How to Trim Pine Shrubs
Pine shrubs, like the mugo pine, are technically trees that can be shaped into a shrublike shape. Trimming, or pruning, a pine is an important part the tree-shrub's maintenance if you want to maintain a shrublike size and shape. Prune and trim pine shrubs in the summer when new growth is forming. Iowa State University recommends pruning pine shrubs between June and early July. A second light trim in the late summer will keep your pine shrub looking neat for the coming winter.
Look at the overall shape of the pine shrub and identify the areas you want to trim. You must keep pine shrubs small through annual pruning, beginning when the plant is a sapling. Left to themselves, pine shrubs will quickly become full-size trees.
Identify the new growth of candle-shaped greenery on the end of each branch. Using your fingers, pinch off half the new growth. This will force the new growth to remain close to the center of the shrub.
Cut off unwanted limbs close to the trunk of the shrub. Use a sharp, clean pruning saw for large branches; clip smaller branches with sturdy, sterile pruning shears.
Shrubs That Produce Pine Cone Type Flowers
The deciduous white alder (Alnus rhombifolia) is native to California and can grow in very wet soil along the West Coast. Its flowers appear in March and are shaped like small pine cones; they are only about an inch long. Also deciduous, the greasewood shrub (Sarcobatus vermiculatus) can grow up to 8 feet high and is found across the western United States. The branches of the shrub often grow several inches apart, giving the shrub a spiky appearance. The plant produces two types of flowers: one that is cone-shaped, green with a touch of red, and one that is more open and funnel-shaped. These shrubs are drought-tolerant and flourish in full sun. The tall, thin, cone-shaped blooms can be dried and stored in sachets in your drawers to keep your clothes and linens smelling fresh. It grows best in well-draining soil in full sun. The plant grows best in zones 8 through 11 and can reach 3 to 7 feet high. It can spread out up to 3 feet.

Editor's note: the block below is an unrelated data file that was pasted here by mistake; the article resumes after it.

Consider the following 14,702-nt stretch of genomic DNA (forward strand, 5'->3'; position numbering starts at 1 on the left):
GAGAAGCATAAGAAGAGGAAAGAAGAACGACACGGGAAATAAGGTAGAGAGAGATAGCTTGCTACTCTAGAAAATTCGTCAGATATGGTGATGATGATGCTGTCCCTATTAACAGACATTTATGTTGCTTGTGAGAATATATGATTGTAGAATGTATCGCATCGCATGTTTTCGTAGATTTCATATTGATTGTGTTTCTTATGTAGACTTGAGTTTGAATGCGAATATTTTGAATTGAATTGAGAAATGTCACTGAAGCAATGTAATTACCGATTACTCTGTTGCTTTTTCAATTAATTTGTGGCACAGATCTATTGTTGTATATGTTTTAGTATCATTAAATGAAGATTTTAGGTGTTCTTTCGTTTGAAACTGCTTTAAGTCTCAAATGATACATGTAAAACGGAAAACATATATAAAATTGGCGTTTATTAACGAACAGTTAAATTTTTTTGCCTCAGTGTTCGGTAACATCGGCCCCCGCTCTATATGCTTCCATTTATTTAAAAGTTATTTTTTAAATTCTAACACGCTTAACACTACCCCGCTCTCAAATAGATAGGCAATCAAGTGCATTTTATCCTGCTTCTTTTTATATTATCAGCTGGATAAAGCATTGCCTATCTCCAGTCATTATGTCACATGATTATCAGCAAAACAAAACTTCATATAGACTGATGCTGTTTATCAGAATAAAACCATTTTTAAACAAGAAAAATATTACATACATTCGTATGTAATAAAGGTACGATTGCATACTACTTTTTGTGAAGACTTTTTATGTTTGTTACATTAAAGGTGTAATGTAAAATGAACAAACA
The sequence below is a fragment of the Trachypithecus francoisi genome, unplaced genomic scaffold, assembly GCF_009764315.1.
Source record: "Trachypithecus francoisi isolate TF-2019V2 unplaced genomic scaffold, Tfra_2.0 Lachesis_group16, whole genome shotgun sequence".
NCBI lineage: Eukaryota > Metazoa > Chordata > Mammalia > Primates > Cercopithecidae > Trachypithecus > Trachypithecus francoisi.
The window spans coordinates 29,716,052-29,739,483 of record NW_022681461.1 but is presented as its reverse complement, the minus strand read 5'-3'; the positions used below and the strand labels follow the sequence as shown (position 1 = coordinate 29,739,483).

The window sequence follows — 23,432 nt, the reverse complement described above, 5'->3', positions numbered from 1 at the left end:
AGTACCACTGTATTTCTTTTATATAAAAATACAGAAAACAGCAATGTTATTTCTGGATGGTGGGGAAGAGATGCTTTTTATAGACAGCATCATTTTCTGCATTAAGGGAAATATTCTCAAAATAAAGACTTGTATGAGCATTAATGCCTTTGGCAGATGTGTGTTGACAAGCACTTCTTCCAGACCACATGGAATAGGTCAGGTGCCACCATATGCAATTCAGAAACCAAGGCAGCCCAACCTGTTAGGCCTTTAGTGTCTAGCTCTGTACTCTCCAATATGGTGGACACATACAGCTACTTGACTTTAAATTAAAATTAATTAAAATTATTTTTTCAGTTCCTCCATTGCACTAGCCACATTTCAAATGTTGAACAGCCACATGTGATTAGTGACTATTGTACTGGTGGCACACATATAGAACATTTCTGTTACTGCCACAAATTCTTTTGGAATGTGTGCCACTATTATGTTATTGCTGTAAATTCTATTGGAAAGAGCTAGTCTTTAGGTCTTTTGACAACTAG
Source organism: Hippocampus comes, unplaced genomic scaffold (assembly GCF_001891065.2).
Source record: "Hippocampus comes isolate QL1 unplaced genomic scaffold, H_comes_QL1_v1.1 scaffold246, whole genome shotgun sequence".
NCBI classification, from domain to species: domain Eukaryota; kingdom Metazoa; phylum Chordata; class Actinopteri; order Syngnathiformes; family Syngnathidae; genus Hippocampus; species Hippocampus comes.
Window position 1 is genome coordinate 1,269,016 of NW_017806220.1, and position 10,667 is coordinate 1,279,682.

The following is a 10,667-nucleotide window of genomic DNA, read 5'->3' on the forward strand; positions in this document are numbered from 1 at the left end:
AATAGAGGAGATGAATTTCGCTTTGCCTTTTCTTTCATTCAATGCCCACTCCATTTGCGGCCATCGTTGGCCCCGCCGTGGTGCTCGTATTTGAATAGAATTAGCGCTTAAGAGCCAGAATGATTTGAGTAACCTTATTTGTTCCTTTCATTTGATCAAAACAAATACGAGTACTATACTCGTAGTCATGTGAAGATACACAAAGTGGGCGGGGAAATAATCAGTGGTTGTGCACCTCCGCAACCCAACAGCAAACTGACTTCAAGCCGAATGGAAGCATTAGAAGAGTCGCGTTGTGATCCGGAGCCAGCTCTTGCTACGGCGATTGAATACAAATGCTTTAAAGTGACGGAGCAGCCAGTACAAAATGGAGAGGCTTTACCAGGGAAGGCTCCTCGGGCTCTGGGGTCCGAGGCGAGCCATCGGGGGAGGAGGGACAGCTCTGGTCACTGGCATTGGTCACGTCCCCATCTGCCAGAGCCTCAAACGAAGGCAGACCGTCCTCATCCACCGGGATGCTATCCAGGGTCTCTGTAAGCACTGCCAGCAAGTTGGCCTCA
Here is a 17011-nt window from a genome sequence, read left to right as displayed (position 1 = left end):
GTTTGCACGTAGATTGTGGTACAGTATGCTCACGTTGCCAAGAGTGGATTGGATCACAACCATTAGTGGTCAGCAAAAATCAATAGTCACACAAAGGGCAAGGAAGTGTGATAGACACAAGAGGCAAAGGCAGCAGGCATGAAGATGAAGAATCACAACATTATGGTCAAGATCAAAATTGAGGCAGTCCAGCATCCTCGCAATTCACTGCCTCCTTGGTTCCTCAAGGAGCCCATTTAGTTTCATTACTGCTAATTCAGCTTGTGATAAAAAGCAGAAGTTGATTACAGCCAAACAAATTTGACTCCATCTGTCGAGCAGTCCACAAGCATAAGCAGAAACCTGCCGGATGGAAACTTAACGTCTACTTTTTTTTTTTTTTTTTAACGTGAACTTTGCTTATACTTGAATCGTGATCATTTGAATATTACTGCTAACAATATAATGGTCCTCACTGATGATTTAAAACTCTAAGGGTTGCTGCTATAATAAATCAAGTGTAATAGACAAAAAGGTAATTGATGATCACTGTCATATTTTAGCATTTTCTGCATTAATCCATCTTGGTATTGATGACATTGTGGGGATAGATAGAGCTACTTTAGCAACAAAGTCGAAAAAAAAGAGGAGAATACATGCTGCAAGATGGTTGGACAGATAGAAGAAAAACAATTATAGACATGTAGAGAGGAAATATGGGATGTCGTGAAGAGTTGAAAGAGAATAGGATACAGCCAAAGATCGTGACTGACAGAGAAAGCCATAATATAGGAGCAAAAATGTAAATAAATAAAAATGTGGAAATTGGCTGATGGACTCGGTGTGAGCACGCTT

Avoid pruning evergreen shrubs in the fall; cold winter temperatures will damage a freshly pruned evergreen shrub. Use your fingernails or a pair of small shears to pinch or clip off the fresh green growth from your pine shrubs. Hedge clippers will damage the delicate needles, according to Cornell University.
- Avoid pruning evergreen shrubs in the fall; cold winter temperatures will damage a freshly pruned evergreen shrub.
- Use your fingernails or a pair of small shears to pinch or clip off the fresh green growth from your pine shrubs. Hedge clippers will damage the delicate needles, according to Cornell University.
- Pruning shears
- Tree saw
- Iowa State University: The Proper Time To Prune
- University of Illinois: Mugo Pine (Pinus Mugo)
- Cornell University: Pruning Pine and Spruce in the Landscape
- U.S. Department of Agriculture: Plants Profile: Greasewood
- Utah State University Extension: Greasewood
- National Gardening Association: Edible of the Month: Lavender